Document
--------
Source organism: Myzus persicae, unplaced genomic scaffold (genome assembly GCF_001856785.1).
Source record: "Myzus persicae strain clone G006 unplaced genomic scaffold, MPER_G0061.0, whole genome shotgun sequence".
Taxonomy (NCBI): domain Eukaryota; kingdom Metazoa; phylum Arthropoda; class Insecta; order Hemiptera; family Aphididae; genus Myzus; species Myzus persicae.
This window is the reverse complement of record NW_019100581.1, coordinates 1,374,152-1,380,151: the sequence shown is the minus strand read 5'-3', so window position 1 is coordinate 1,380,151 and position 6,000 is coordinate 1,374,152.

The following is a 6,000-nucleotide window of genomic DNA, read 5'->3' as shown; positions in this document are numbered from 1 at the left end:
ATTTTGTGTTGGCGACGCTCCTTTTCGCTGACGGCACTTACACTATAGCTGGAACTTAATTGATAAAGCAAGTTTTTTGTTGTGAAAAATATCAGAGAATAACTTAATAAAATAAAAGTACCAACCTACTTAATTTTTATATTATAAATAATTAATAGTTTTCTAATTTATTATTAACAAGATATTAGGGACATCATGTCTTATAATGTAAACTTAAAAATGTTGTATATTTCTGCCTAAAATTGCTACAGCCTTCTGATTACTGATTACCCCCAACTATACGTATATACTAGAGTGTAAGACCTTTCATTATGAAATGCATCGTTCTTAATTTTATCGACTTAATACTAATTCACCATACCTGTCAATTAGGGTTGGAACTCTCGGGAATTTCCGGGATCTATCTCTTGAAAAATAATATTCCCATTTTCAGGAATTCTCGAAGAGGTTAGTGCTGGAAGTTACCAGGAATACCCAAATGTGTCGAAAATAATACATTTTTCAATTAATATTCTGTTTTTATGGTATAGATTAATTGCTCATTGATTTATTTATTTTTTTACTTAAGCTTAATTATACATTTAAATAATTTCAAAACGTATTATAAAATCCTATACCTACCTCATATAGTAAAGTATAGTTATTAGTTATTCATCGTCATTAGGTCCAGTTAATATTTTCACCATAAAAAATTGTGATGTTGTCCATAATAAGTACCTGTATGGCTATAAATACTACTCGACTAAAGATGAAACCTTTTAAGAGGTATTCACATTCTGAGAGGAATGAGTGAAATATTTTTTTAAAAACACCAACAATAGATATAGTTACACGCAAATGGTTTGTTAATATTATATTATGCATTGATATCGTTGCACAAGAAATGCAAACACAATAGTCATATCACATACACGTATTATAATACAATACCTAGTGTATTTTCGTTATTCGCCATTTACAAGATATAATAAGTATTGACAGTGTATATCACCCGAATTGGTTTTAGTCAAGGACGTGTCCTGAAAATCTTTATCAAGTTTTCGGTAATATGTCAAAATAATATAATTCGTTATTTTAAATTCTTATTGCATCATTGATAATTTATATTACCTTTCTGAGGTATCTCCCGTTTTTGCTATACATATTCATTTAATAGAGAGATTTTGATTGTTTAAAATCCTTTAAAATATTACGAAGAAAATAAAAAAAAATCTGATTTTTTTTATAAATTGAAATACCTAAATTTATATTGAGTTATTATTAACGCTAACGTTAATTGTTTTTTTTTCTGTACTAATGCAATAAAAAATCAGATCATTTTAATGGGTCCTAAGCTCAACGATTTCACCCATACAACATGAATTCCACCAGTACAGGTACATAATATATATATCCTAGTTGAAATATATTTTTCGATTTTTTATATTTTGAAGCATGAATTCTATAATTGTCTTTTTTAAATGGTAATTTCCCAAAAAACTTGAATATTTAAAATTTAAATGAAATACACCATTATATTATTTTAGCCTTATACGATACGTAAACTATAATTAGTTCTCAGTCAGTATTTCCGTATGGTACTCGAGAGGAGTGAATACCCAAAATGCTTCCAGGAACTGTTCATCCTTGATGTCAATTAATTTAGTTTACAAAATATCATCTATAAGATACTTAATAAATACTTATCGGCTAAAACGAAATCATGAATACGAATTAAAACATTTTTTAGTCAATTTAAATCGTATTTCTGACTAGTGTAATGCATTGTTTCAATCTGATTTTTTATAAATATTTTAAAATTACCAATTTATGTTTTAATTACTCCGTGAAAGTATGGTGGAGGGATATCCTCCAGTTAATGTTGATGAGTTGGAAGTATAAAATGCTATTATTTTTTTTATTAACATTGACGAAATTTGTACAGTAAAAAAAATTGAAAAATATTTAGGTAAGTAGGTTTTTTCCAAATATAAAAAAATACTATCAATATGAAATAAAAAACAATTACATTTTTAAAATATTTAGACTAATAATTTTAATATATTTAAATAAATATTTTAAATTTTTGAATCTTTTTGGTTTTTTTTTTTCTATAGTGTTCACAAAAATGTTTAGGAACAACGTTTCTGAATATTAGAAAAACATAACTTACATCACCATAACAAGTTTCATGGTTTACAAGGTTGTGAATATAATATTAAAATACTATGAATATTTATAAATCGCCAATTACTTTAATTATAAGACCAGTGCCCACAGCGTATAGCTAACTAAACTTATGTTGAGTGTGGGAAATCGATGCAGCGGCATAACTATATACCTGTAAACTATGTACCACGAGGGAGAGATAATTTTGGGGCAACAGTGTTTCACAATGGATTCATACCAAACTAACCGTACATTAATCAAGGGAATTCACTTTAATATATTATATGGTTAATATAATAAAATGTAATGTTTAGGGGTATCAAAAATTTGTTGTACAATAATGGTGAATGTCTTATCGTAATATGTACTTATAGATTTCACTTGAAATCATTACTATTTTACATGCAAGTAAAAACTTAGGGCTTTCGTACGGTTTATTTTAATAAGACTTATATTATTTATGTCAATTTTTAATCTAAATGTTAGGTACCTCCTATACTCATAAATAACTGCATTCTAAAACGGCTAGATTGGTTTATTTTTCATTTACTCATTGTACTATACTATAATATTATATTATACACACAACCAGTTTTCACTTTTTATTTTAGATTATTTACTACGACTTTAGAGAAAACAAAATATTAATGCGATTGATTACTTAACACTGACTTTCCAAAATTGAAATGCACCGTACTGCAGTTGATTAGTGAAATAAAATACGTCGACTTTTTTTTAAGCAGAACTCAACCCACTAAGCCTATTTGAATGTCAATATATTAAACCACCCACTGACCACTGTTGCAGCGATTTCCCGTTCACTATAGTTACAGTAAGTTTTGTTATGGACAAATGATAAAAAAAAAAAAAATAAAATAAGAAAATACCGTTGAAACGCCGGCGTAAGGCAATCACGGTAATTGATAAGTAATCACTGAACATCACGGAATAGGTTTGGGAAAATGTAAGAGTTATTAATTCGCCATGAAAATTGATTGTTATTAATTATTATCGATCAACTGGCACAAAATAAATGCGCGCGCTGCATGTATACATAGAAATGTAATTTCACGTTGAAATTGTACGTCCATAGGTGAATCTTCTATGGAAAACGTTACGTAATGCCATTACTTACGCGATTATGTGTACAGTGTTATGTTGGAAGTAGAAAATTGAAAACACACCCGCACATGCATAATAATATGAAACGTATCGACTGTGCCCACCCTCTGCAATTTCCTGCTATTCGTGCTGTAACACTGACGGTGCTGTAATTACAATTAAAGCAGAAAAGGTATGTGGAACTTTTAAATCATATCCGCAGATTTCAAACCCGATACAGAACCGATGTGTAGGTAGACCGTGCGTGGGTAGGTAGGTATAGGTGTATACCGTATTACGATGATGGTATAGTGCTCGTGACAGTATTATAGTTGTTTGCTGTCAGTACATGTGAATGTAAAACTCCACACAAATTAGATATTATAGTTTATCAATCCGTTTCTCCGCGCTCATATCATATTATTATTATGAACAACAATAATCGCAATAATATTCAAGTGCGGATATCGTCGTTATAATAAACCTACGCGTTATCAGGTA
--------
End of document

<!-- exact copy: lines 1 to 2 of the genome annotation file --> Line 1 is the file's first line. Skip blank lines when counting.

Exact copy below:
Source organism: Myzus persicae, unplaced genomic scaffold (genome assembly GCF_001856785.1).
Source record: "Myzus persicae strain clone G006 unplaced genomic scaffold, MPER_G0061.0, whole genome shotgun sequence".